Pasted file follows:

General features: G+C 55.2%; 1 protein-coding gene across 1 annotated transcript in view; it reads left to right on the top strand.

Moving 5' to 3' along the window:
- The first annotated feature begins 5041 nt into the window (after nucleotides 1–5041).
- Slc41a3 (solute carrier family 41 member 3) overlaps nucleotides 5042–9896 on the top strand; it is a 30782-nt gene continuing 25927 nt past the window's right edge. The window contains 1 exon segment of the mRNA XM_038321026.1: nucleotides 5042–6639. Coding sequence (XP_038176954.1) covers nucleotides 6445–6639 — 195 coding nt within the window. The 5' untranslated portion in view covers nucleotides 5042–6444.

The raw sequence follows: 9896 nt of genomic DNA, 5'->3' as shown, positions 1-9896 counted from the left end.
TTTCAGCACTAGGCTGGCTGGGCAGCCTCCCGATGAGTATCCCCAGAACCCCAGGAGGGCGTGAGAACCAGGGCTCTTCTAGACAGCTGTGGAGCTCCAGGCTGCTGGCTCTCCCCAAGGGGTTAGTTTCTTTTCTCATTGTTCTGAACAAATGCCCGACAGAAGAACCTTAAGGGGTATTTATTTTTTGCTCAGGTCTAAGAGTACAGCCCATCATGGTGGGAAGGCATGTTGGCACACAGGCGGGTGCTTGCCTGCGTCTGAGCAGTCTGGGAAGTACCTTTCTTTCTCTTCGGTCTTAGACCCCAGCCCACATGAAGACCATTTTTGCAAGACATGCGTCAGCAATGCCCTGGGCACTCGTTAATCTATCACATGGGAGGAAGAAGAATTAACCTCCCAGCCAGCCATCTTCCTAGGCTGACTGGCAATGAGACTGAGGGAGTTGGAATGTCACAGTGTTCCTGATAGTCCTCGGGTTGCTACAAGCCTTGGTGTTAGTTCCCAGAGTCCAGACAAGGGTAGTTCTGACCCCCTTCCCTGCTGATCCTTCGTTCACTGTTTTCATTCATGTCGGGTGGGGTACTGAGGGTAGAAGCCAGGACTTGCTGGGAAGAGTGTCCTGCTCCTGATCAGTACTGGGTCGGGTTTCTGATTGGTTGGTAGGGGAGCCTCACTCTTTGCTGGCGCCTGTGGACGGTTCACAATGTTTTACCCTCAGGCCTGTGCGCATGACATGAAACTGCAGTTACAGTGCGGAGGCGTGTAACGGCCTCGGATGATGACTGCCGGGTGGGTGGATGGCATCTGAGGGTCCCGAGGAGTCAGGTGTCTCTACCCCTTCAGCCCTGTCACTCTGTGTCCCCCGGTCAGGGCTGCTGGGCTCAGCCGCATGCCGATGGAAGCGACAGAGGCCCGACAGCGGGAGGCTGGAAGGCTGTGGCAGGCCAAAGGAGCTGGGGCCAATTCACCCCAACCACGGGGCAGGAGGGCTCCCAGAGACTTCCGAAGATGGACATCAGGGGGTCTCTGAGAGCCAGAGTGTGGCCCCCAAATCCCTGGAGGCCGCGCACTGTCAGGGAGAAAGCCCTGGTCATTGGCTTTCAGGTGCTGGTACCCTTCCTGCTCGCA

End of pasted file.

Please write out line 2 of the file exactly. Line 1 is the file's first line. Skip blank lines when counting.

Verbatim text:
Moving 5' to 3' along the window: